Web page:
[Re: Liberalise planning and housebuilding can revive growth, Friday]
I wouldn’t normally say that we should ignore public opinion and do what an economist says, but Nick Crafts makes the case for liberalising planning policy deftly. In truth, even prosperous home owners have an incentive to see prices fall relative to wages. First, their children need to find a home. That an astonishing 85 per cent of new homes sold for less than £45,000 in today’s money in the 1930s should remind us all the horrendous situation young people are now in. Secondly, few of us feel we have enough room, especially in London. If prices dropped, we’d at least have the option of moving up the ladder.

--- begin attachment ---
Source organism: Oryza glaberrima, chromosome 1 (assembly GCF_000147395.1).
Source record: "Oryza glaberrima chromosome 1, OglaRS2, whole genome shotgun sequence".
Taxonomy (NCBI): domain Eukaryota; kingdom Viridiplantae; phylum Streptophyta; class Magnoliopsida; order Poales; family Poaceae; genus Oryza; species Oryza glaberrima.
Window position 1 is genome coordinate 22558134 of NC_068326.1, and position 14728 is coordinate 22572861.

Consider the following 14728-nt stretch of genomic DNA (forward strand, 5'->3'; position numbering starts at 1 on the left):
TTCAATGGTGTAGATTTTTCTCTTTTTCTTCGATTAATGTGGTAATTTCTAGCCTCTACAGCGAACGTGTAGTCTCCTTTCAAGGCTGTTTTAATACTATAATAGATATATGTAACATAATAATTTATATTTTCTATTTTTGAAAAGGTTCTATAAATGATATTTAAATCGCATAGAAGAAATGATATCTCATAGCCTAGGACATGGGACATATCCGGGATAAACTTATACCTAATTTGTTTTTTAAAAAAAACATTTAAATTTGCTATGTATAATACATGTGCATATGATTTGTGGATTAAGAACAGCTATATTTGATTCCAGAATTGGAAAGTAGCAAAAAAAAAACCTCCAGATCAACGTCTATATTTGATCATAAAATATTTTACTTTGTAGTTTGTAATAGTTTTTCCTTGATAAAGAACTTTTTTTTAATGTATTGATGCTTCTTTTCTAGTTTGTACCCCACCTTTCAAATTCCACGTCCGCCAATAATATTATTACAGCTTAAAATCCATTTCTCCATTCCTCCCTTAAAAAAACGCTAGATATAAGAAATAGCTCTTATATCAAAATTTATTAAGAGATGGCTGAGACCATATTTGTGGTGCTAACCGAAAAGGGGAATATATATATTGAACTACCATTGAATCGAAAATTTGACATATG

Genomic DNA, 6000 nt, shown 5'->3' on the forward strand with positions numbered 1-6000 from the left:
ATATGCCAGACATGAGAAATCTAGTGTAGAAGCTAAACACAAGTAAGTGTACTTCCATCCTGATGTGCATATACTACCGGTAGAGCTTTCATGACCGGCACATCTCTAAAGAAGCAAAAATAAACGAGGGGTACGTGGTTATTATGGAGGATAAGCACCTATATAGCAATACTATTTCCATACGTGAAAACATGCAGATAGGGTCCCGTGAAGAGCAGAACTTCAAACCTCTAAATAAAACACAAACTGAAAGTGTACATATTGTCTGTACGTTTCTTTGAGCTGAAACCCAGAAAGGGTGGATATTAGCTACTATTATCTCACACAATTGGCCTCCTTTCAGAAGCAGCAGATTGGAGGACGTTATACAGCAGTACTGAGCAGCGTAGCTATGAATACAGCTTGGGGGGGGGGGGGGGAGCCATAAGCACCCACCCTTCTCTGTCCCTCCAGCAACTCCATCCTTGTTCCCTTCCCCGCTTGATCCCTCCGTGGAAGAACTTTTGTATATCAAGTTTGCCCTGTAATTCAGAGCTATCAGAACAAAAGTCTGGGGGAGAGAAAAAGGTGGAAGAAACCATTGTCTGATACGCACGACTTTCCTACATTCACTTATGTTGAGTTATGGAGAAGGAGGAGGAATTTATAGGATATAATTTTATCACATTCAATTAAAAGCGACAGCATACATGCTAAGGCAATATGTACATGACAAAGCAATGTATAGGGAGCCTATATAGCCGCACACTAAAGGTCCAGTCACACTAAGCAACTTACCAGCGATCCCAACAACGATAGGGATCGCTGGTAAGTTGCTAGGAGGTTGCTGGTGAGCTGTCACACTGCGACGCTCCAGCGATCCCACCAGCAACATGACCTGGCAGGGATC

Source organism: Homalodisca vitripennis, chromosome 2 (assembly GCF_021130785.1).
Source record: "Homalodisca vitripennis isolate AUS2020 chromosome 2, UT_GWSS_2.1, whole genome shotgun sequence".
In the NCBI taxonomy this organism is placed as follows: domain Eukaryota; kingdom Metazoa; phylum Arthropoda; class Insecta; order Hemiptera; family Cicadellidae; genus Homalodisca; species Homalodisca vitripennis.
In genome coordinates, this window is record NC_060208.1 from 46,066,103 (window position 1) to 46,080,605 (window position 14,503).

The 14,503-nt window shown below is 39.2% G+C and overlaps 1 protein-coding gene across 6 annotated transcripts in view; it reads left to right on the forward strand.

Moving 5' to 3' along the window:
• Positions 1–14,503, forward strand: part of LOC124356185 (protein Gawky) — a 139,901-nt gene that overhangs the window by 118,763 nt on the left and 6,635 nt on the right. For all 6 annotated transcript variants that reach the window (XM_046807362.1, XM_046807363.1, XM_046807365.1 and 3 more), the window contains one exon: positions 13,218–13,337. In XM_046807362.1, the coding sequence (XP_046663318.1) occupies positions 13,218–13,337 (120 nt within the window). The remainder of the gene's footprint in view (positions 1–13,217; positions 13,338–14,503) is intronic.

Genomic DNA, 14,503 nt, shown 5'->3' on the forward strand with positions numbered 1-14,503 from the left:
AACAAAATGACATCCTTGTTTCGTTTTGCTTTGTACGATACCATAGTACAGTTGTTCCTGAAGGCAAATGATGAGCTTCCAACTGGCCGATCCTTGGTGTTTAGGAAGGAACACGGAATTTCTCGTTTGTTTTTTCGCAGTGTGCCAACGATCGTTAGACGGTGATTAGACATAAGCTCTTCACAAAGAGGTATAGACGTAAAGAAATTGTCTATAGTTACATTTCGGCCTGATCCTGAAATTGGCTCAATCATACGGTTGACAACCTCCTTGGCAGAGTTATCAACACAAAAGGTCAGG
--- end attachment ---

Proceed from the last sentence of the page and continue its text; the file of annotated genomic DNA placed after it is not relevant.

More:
Liberalisation of planning is not a thinly veiled argument by developers to make money on the back of environmental damage. Regulation drives up house prices, disproportionately hitting the lowest earners. For those households earning in the bottom ten per cent, housing costs have risen from 20 per cent of disposable income in the 1960s and 1970s to 29 per cent in the 1990s and 2000s. New development would see the supply go up, houses would become more affordable, council tax revenues would increase, and poverty levels would drop. In any case, those concerned about the loss of countryside probably overestimate how much we’ve used already – just ten per cent of England has been built upon.
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